Channel Wales.—Three or four thick strakes worked between the upper and lower deck ports in two-decked ships, and between the upper and middle deck ports in three-decked ships, for the purpose of strengthening the topside. They should be placed in the best manner for receiving the chain and preventer bolts, the fastenings of the deck-knees, etc.

Cheeks.—Knees of oak timber, which support the knee of the head, and which they also ornament by their shape and mouldings. They form the basis of the head, and connect the whole to the bows, through which and the knee they are bolted.

* Chestrees.—Pieces of oak timber, fayed and bolted to the topsides, one on each side, abaft the fore-channels, with a sheave fitted in the upper part for the convenience of hauling home the main tack.

Chine.—That part of the waterways which is left the thickest, and above the deck-plank. It is bearded back, that the lower seam of the spirketing may be more conveniently caulked, and is gouged hollow in front, to form a watercourse.

To Chinse.—To caulk slightly, with a knife or chisel, those seams or openings that will not bear the force required for caulking in a more thorough manner.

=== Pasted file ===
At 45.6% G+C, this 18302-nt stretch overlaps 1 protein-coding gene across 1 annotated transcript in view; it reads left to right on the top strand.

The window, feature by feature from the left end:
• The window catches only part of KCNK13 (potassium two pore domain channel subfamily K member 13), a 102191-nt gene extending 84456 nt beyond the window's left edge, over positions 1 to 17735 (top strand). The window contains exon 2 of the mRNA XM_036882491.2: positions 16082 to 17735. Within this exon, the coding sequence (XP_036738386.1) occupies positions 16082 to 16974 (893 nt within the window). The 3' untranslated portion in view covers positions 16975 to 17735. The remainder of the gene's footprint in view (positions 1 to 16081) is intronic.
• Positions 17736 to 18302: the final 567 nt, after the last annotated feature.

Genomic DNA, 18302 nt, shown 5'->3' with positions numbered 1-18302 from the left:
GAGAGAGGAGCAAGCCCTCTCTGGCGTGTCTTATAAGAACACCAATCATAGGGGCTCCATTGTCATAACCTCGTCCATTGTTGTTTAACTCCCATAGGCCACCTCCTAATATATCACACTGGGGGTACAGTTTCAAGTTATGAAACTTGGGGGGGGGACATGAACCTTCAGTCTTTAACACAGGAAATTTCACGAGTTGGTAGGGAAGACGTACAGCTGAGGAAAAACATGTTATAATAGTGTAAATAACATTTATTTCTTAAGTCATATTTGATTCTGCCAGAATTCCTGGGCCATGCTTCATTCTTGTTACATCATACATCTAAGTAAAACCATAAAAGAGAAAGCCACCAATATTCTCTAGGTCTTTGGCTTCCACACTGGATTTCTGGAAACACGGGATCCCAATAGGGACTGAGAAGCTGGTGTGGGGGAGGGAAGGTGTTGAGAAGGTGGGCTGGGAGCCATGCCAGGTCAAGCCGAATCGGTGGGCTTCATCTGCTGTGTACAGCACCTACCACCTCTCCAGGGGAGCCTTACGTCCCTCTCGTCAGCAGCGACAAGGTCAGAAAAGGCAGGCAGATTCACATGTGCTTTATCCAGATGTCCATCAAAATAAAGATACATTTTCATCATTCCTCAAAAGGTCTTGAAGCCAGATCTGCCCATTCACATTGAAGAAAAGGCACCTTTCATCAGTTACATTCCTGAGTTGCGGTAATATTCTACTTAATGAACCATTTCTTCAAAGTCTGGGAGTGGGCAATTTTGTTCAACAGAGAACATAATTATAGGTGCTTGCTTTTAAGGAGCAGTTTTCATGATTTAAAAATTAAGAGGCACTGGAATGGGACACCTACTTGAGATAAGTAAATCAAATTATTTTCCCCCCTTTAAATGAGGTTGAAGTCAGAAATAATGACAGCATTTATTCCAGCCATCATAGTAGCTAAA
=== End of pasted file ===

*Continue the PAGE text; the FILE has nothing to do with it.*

Clamps.—Those substantial strakes worked within the ship, and upon which the ends of the beams are placed when there is no shelf.

Clean.—A term generally used to express the acuteness or sharpness of a ship's body; as when a ship is formed very acute or sharp forward, and the same aft, she is said to be clean both forward and aft.

Clincher-Built.—A term applied to the construction of some vessels and boats, when the planks of the bottom are so disposed that the lower edge of every plank overlays the next under it, and the fastenings go through and clinch or turn upon the timbers. It is opposed to the term carvel-work.

Clinching or Clenching.—Spreading the point of a bolt upon a ring, etc., by beating it with a hammer, in order to prevent its drawing. (Same as Riveting.)

Coaking or Coaging.—Sometimes called doweling. The placing of pieces of hard wood, either circular or square, in the edges or surfaces of any pieces that are to be united together, to prevent their working or sliding over each other.

Coamings.—The raised borders of oak about the edge of the hatches and scuttles, which prevent water from flowing down from off the deck. Their inside upper edge has a rabbet to receive the gratings.

Cock-Pit or Orlop.—Half decks forward and aft, below the berth-deck.

Companion.—In ships of war, the framing and sash-lights upon the quarter-deck or poop, through which the light passes to the commander's apartments. In merchant ships it is the birthing or hood round the ladder-way, leading to the master's cabin, and in small ships is chiefly for the purpose of keeping the sea from beating down.